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Beko fridge freezer fires: should there be tougher penalties?

Fridge freezer

An inquest into a fire fatality has concluded that a Beko fridge freezer was at fault. It’s now been recommended that there should be tougher penalties for manufacturers that fail to recall faulty products.

Santosh Benjamin Muthiah, a 36-year-old father of two, died after a fire broke out in his home in north London in 2010. An inquest into his death has now concluded that it was caused by a defective defrost timer in his Beko fridge freezer.

As many as 500,000 fridge freezers made between 2000 and 2006 could be affected by the same problem. However, a recall wasn’t issued until after Mr Benjamin-Muthiah’s death in 2010, despite the court hearing that Beko had been aware of faults as early as 2003.

Recommendations on faulty product recalls

The coroner leading the inquest made a number of recommendations to ensure greater protection for product owners. These include:

• Stronger penalties for manufactures that fail to recall products, including a possible prison sentence.
• It being mandatory for appliances to carry flame-proof labelling so they can be identified after a fire.
• The creation of a government-funded website to record product recalls.

As it currently stands, manufacturers can be fined £5,000 for failing to notify authorities of faulty products. This compares to the average cost of recalling an appliance, which is £11m.

Beko fridge freezer owners comment

More than 400 comments were shared by Beko fridge freezer owners here on Which? Conversation. This includes Katherine, who commented last year:

‘On 20 July 2013 we were woken up at 3:30am, to the sound of our smoke alarms. My husband dashed out of bedroom and ran down stairs to discover that there was a fire in the utility room were the fridge freezer was located. We got our three children out of the house quickly and called for the fire services. They put out the blaze and soon confirmed that the fire started at the back of the fridge freezer.

‘Beko has since sent out an engineer and a forensic fire investigator who confirmed that the capacitor on the back of the fridge was the cause of the fire. It has been such a devastating experience for me and my family.’

We welcome the call for tougher penalties – your safety must be top priority, so manufacturers must act fast to recall products as soon as they realise they’re faulty. We also want the Government to do more to analyse and release the data held on appliance fires, and to put more pressure on manufactures to reduce the thousands of fires currently caused by faulty products.

Do you think there should be tougher penalties for manufacturers that fail to recall products after discovering a fault? Would you find a website that records all product-recalls useful?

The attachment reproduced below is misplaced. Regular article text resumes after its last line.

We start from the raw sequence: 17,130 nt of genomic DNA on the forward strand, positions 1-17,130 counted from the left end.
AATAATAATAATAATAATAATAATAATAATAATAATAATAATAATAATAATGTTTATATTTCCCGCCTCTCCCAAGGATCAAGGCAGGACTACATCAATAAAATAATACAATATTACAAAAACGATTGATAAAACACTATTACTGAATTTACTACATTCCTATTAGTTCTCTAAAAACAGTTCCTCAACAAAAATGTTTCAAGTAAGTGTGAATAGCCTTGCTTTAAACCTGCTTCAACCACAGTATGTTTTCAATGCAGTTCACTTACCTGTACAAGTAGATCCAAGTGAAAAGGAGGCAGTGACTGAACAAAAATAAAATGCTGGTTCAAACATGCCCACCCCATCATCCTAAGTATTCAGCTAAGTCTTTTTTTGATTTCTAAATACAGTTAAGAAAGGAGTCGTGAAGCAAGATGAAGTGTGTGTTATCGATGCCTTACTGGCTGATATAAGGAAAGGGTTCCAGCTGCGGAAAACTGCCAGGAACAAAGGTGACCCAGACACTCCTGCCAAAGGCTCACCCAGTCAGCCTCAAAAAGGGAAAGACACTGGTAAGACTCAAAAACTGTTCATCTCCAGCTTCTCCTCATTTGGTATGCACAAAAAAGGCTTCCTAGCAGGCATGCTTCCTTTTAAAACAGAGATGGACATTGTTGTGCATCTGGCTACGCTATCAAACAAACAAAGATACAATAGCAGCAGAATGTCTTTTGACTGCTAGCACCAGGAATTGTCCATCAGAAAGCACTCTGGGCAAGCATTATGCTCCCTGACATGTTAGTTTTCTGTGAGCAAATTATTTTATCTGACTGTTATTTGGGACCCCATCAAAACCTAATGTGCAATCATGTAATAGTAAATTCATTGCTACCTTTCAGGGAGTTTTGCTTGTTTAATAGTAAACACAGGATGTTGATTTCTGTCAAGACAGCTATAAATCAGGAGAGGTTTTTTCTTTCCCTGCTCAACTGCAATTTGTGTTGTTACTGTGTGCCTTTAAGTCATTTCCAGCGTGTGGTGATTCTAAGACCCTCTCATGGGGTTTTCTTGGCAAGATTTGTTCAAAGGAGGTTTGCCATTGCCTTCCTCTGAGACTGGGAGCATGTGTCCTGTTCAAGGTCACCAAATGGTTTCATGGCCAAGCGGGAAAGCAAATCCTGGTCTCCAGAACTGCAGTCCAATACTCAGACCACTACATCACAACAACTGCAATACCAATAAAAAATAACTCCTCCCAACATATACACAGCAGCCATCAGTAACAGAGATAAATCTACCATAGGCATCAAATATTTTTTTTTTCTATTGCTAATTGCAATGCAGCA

Should there be tougher penalties for manufacturers that don't recall potentially dangerous faulty products?

Yes (98%, 986 Votes)

No (1%, 11 Votes)

Don't know (1%, 10 Votes)

Total Voters: 1,007

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If you own a Beko fridge freezer that’s more than seven years old, find advice on what to do in our Beko fridge freezer fire Q&A.


The directors of any company manufacturing products that kill people due to faults should be prosecuted. Only the threat of jail time will ensure that safety is put before profits.

Over half a million dishwashers made by Bosch have still not been accounted for: http://www.which.co.uk/news/2014/05/recalled-hotpoint-and-bosch-dishwashers-still-unaccounted-for-368967/ Some of them were branded Hotpoint but manufactured by Bosch.

We need to explore ways of ensuring that owners of recalled appliances can be contacted. Many are reluctant to register their products with the manufacturer because of the risk of their details being used for marketing.

Fires involving kitchen appliances are not uncommon. Fit smoke alarms in kitchens and utility rooms, never leave them unattended or running overnight except where this is essential, as with fridges and freezers.

Based on the comments on Which Conversations it would appear that Beko products have a large number of faults compared with other makes. I wonder why people buy Beko products.
I agree with Jay that the directors of companies should be prosecuted.

In my postings in 2013 here I suugested that at least Which? members who provided the basis of an accurate database of equipment that they owned could be contacted by Which? Of course they could also be the source of the warning on products as the database would show problem rates to number owned of a particular device.

Having a central database of faulty products/ recall notices would seem a very basic and obvious requirement however in my search a few weeks ago all I could find on a UK or EU level was products that were dangerous. There are a couple of defunctish websites offering recall information but whether you would feel safe using these I doubt. The sites that promise copies of lost operating manuals I regard as unsafe and in fact claim to provide manuals that they do not possess.

Until there is a proper product database in place, and if necessary all manufacturers should provide sales figure of each product to a central source so rate per thousand can be establshed, then the companies will be able to downplay and ignore problems.